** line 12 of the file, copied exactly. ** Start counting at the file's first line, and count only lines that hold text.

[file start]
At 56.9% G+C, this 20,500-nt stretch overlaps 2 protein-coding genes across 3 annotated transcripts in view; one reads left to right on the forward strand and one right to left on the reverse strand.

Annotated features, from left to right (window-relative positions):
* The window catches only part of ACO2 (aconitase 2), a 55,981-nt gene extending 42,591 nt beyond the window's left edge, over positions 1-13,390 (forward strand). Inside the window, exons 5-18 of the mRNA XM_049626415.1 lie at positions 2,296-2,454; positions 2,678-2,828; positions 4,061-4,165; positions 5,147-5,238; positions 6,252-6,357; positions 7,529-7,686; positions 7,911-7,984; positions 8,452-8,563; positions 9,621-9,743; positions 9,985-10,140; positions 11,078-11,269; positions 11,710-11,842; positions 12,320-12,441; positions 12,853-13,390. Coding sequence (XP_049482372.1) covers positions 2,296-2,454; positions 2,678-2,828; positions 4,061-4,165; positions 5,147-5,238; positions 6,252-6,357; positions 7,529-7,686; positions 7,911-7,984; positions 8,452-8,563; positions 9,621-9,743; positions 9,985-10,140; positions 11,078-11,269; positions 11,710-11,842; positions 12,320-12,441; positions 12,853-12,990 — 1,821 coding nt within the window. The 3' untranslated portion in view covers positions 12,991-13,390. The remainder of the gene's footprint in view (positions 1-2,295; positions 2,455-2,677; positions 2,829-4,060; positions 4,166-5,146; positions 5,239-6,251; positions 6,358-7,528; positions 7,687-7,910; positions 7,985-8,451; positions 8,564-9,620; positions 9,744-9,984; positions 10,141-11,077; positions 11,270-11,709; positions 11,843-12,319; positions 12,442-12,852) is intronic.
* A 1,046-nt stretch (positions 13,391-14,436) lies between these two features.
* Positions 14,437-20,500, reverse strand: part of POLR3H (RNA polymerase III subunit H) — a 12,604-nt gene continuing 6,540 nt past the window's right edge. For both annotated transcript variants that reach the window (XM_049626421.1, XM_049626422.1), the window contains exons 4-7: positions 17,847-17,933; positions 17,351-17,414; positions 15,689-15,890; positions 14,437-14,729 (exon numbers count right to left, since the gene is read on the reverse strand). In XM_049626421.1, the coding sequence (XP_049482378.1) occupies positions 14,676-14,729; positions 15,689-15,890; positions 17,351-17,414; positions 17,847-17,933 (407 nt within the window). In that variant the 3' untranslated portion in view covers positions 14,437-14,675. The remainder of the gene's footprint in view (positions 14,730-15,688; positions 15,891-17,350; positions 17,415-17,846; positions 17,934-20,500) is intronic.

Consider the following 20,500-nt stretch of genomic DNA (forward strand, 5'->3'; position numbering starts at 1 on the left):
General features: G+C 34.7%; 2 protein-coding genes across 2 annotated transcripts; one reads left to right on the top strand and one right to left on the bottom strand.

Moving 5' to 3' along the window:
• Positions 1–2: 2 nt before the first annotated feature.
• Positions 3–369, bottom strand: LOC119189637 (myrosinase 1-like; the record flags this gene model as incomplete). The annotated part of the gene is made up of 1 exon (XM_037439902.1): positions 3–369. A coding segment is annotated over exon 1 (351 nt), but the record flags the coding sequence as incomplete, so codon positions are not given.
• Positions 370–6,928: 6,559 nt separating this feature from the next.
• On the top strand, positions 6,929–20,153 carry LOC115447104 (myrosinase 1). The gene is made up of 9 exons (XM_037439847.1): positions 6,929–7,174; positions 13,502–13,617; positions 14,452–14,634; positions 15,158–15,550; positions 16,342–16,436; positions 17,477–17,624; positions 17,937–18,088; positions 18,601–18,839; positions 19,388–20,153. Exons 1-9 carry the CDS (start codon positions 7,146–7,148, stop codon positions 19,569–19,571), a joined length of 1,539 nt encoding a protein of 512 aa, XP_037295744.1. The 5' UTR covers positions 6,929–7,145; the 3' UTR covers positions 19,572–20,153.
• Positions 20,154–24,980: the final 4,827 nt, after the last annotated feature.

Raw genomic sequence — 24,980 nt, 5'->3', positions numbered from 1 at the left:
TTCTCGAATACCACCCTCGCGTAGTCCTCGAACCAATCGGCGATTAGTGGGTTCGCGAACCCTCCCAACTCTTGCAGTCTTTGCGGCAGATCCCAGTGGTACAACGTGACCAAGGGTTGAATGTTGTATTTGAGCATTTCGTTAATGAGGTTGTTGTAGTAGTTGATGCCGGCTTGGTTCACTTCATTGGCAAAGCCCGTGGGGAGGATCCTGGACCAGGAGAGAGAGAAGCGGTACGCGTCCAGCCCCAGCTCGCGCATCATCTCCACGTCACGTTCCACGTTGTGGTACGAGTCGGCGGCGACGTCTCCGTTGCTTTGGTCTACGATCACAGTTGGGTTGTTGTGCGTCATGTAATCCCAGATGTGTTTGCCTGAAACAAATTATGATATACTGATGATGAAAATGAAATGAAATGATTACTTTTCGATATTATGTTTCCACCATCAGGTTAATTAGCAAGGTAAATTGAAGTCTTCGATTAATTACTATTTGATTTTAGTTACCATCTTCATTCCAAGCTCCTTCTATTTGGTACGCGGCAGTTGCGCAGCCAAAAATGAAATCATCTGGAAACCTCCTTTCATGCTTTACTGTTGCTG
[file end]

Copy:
• On the top strand, positions 6,929–20,153 carry LOC115447104 (myrosinase 1). The gene is made up of 9 exons (XM_037439847.1): positions 6,929–7,174; positions 13,502–13,617; positions 14,452–14,634; positions 15,158–15,550; positions 16,342–16,436; positions 17,477–17,624; positions 17,937–18,088; positions 18,601–18,839; positions 19,388–20,153. Exons 1-9 carry the CDS (start codon positions 7,146–7,148, stop codon positions 19,569–19,571), a joined length of 1,539 nt encoding a protein of 512 aa, XP_037295744.1. The 5' UTR covers positions 6,929–7,145; the 3' UTR covers positions 19,572–20,153.